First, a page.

Although sexual violence has high prevalence and multiple consequences for the affected women, relatively few studies have investigated the subtlest forms of violence (Katz & Tirone, 2010; Salwen & O'Leary, 2013). This could be due to the fact that sexual violence can occasionally be normalised, particularly in couple relationships that have a history of consensual sex and in which there is the belief that they must continue to accept sex in future encounters (Katz & Myhr, 2008; Lazar, 2010). Moreover, both sexual coercion and sexual coaxing have received little attention in the legal context because, unlike sexual aggression, they do not fall under any legally recognized category of offense. In fact, in the legal context, these types of victims are perceived as being subject to persuasion under psychological pressure, implying that they are partially responsible and have control over the situation (McGregor, 2005).

Given these current perceptions regarding sexual violence when it coexists with the use of physical force – both in modern society in general and the legal context in particular– this study is concerned with determining how the type of tactics, gender, and benevolent sexism could have an impact on the responsibility attributed to the aggressor.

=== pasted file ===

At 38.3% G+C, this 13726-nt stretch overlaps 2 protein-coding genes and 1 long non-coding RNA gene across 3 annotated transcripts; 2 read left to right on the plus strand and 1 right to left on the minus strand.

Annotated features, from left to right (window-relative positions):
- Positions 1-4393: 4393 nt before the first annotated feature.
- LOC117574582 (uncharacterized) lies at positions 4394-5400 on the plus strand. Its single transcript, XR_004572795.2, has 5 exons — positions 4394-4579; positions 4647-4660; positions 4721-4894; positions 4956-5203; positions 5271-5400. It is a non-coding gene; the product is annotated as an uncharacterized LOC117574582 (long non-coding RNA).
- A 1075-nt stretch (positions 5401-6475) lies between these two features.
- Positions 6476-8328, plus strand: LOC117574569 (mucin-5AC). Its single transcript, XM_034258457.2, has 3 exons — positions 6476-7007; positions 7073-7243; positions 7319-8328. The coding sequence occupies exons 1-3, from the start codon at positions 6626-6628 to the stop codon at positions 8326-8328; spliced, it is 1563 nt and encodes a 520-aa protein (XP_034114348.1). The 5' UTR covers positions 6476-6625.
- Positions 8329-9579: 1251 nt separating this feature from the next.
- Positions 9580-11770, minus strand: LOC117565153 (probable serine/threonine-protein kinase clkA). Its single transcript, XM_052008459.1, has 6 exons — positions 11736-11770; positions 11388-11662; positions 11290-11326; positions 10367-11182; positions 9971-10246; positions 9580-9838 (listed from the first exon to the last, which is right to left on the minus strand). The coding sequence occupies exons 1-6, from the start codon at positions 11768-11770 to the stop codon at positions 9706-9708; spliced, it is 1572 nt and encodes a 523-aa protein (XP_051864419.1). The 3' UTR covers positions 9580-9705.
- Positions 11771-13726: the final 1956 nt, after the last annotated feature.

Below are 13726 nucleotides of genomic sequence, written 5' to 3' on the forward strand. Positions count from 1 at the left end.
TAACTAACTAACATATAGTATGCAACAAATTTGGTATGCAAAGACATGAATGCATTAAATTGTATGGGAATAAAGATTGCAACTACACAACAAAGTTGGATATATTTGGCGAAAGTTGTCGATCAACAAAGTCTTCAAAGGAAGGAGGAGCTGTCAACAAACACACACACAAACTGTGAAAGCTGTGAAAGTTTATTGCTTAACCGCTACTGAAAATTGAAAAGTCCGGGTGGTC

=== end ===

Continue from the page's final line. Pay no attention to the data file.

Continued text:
Firstly, with respect to the type of tactic, research has shown that people attribute more responsibility to the victim when they have suffered less severe violence than sexual violence with the use of physical force (Katz, Moore, & Tkachuk, 2007). Moreover, the behaviour of the aggressor is more likely to be perceived as unacceptable and negative when he uses more violent sexual tactics than when he does not use aggression (Capezza & Arriaga, 2008a; Capezza & Arriaga, 2008b).

Secondly, some studies on gender differences have found that men attribute less responsibility to the aggressor than women (Basow & Minieri, 2011; Byers & Glenn, 2012; Davies & Rogers, 2009), whilst others have not found significant differences (Herrera, Pina, Herrera, & Expósito, 2014; Tamborra, Dutton, & Terry, 2014). Some researchers have analysed the interaction between the type of tactic and gender on the attribution of responsibility. They have shown that men attribute more responsibility to victims of subtle sexual violence than victims of severe sexual violence, whereas women do not differ in the responsibility attributed depending on the type of tactic (Katz et al., 2007; Rogers, Davies, & Cottam, 2010).